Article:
Buy boats dock in Smithfield
Published 10:06 pm Wednesday, August 7, 2013
By William Scott
Folks in Smithfield got a rare chance on Wednesday to take a close look at the history of oysters on the Chesapeake Bay.
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A dozen Chesapeake Bay deadrise workboats docked at Smithfield Station as part of an annual “buy boat” reunion tour.
The Chesapeake Bay deadrise workboats are a group of ex-buy boats that were built in the 1920s to work in the oyster harvesting business. As smaller boats caught oysters, they would go to the buy boat, usually located near the center of the body of water, and sell them. They buy boat would then take the oysters and sell them to the market.
This tour has been going on during the first 10 days of August for 10 years. Each year, the boats travel out either north or south of the Chesapeake Bay. All the boats that participate originate from the Chesapeake Bay.
This is an annual vacation for many of those who made the trip as well as some of their families, according to Capt. David Rollins of boat “Miss Trudy.”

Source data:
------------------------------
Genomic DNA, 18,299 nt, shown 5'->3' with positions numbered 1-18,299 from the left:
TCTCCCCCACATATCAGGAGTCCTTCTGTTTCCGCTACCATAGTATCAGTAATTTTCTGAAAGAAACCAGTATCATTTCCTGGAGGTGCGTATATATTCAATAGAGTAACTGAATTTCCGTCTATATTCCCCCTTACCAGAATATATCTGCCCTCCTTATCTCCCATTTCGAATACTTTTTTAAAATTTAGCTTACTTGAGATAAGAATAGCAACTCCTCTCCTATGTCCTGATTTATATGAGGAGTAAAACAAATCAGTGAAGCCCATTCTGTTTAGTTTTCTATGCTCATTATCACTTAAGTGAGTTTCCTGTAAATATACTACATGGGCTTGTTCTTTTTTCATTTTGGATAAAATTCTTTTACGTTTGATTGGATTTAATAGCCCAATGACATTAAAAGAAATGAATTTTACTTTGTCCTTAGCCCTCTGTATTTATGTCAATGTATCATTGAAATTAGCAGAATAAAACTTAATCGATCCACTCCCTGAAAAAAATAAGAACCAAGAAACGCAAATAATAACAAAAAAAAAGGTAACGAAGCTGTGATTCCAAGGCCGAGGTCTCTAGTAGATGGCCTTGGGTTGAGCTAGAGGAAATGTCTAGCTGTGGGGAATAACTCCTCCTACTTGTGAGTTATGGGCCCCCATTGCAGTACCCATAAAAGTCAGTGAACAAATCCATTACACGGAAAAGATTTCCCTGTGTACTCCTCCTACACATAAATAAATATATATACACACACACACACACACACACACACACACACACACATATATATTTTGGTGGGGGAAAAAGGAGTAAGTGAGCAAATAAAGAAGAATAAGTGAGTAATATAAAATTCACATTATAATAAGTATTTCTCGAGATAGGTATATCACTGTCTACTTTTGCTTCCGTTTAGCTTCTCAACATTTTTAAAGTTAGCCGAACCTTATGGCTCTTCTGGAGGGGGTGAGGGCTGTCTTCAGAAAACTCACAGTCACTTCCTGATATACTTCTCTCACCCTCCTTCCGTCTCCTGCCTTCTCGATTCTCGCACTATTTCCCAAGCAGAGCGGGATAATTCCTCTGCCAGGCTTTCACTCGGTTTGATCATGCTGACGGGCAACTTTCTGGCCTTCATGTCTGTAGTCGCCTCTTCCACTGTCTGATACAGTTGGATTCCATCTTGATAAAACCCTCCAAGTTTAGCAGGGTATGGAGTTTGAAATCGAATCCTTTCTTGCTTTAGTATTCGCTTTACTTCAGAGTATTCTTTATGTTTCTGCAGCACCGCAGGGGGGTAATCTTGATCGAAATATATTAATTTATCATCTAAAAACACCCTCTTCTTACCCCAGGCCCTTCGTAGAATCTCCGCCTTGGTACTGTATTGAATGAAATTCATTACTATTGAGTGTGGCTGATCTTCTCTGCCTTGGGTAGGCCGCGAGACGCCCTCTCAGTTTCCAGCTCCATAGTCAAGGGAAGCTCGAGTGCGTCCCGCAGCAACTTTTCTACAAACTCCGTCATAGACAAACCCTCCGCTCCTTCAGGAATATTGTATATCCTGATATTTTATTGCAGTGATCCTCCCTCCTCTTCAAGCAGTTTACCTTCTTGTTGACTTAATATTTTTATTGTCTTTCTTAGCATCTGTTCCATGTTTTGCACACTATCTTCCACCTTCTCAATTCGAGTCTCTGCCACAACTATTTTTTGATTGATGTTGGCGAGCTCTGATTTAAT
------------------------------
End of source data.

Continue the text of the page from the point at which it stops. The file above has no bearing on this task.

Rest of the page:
After arriving at the Smithfield Station around noon, the owners of the 12 workboats gave tours of the vessels to interested patrons, according to Randy Pack, vice president of Smithfield Station.
“It’s great to have these boats in for publicity,” said Brian Pack, vice president of Smithfield Station. “We support the Chesapeake Bay heritage.”
A representative of the Chesapeake Bay Buy Boat Association contacted Brian Pack about two months ago to seek approval of the visit.
“It’s old technology that’s gone to roost,” Rollins said of the current state of the buy boats. Currently, the Poppa Francis, owned and built by Francis Goddard, is one of the few buy boats that still operates today. The Poppa Francis was one of the 12 workboats that docked at Smithfield Station.
The boats will travel to Norfolk on Thursday before beginning their return to the north on Friday as they visit Cape Charles.